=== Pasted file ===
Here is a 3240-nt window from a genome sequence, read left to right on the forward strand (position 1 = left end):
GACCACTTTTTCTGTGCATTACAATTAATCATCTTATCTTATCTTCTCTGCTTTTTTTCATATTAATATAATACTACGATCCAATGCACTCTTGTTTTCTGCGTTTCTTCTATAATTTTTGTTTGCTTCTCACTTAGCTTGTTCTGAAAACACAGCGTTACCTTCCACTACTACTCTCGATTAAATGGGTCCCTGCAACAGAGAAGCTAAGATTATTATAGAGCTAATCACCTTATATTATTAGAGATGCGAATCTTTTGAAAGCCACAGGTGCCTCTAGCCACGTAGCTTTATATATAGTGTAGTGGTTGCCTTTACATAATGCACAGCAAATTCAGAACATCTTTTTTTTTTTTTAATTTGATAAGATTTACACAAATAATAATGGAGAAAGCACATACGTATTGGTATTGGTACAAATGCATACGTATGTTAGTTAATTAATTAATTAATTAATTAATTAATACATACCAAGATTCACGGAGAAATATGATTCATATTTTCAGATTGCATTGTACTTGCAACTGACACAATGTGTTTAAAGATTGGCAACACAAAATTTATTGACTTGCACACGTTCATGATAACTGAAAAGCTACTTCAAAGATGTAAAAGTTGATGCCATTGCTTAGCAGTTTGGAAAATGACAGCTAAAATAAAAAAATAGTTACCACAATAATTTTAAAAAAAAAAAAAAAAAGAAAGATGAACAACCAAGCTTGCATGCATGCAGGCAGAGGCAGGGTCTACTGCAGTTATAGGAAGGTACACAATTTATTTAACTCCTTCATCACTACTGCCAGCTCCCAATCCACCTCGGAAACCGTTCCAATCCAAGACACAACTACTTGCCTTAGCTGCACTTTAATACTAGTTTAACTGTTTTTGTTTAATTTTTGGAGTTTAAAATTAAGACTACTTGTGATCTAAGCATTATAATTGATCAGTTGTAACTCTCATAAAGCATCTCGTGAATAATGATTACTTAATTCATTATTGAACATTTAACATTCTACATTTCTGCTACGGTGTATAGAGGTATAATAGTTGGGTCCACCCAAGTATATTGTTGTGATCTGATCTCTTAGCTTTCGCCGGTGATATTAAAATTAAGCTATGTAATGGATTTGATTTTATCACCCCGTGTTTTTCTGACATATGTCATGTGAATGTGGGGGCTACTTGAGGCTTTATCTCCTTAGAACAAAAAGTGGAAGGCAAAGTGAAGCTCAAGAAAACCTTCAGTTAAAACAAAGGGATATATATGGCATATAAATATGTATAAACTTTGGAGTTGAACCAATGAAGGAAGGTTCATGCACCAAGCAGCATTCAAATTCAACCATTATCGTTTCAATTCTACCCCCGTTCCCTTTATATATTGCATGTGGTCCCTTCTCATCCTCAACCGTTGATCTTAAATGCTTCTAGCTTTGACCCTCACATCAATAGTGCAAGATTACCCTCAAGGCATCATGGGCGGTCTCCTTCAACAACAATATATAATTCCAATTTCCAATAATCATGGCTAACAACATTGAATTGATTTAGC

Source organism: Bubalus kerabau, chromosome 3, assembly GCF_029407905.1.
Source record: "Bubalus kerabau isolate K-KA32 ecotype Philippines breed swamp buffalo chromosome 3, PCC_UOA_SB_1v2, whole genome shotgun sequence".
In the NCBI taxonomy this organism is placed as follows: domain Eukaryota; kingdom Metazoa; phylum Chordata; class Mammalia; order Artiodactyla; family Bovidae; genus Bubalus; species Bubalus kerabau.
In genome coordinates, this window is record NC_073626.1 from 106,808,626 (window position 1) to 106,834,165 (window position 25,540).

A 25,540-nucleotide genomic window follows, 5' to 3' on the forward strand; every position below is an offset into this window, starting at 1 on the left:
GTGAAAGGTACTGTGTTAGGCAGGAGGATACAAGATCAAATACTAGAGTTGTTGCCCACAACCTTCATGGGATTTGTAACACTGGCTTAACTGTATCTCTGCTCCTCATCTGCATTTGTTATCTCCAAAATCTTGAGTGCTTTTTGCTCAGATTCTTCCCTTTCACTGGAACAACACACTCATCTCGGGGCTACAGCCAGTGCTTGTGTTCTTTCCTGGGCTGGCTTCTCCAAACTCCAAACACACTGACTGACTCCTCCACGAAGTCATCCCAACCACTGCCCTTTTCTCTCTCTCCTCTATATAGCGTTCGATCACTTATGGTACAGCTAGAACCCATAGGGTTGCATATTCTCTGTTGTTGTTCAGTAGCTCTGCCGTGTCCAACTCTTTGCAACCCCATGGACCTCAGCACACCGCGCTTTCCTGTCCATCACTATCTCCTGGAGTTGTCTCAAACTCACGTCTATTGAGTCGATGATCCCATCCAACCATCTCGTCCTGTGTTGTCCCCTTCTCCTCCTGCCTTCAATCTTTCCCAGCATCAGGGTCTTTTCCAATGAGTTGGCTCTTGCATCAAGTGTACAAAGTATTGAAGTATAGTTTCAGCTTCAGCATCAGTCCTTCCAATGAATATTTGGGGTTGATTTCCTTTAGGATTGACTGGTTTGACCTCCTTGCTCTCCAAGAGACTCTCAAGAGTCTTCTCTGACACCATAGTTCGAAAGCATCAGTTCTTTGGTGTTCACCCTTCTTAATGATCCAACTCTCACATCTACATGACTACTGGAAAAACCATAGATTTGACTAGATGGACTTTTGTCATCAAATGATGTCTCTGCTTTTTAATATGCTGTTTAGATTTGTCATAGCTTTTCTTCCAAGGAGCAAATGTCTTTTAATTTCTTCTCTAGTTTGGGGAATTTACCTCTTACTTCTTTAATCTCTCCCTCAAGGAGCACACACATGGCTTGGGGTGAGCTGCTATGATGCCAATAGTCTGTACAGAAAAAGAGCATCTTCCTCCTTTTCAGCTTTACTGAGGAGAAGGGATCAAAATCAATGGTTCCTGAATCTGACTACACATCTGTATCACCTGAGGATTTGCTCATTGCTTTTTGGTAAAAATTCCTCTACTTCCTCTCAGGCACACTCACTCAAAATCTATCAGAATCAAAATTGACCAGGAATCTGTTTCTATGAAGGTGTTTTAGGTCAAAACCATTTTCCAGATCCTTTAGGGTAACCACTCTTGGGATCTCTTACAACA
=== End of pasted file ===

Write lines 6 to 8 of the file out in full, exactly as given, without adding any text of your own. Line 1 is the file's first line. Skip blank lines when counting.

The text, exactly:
In genome coordinates, this window is record NC_073626.1 from 106,808,626 (window position 1) to 106,834,165 (window position 25,540).

A 25,540-nucleotide genomic window follows, 5' to 3' on the forward strand; every position below is an offset into this window, starting at 1 on the left:
GTGAAAGGTACTGTGTTAGGCAGGAGGATACAAGATCAAATACTAGAGTTGTTGCCCACAACCTTCATGGGATTTGTAACACTGGCTTAACTGTATCTCTGCTCCTCATCTGCATTTGTTATCTCCAAAATCTTGAGTGCTTTTTGCTCAGATTCTTCCCTTTCACTGGAACAACACACTCATCTCGGGGCTACAGCCAGTGCTTGTGTTCTTTCCTGGGCTGGCTTCTCCAAACTCCAAACACACTGACTGACTCCTCCACGAAGTCATCCCAACCACTGCCCTTTTCTCTCTCTCCTCTATATAGCGTTCGATCACTTATGGTACAGCTAGAACCCATAGGGTTGCATATTCTCTGTTGTTGTTCAGTAGCTCTGCCGTGTCCAACTCTTTGCAACCCCATGGACCTCAGCACACCGCGCTTTCCTGTCCATCACTATCTCCTGGAGTTGTCTCAAACTCACGTCTATTGAGTCGATGATCCCATCCAACCATCTCGTCCTGTGTTGTCCCCTTCTCCTCCTGCCTTCAATCTTTCCCAGCATCAGGGTCTTTTCCAATGAGTTGGCTCTTGCATCAAGTGTACAAAGTATTGAAGTATAGTTTCAGCTTCAGCATCAGTCCTTCCAATGAATATTTGGGGTTGATTTCCTTTAGGATTGACTGGTTTGACCTCCTTGCTCTCCAAGAGACTCTCAAGAGTCTTCTCTGACACCATAGTTCGAAAGCATCAGTTCTTTGGTGTTCACCCTTCTTAATGATCCAACTCTCACATCTACATGACTACTGGAAAAACCATAGATTTGACTAGATGGACTTTTGTCATCAAATGATGTCTCTGCTTTTTAATATGCTGTTTAGATTTGTCATAGCTTTTCTTCCAAGGAGCAAATGTCTTTTAATTTCTTCTCTAGTTTGGGGAATTTACCTCTTACTTCTTTAATCTCTCCCTCAAGGAGCACACACATGGCTTGGGGTGAGCTGCTATGATGCCAATAGTCTGTACAGAAAAAGAGCATCTTCCTCCTTTTCAGCTTTACTGAGGAGAAGGGATCAAAATCAATGGTTCCTGAATCTGACTACACATCTGTATCACCTGAGGATTTGCTCATTGCTTTTTGGTAAAAATTCCTCTACTTCCTCTCAGGCACACTCACTCAAAATCTATCAGAATCAAAATTGACCAGGAATCTGTTTCTATGAAGGTGTTTTAGGTCAAAACCATTTTCCAGATCCTTTAGGGTAACCACTCTTGGGATCTCTTACAACA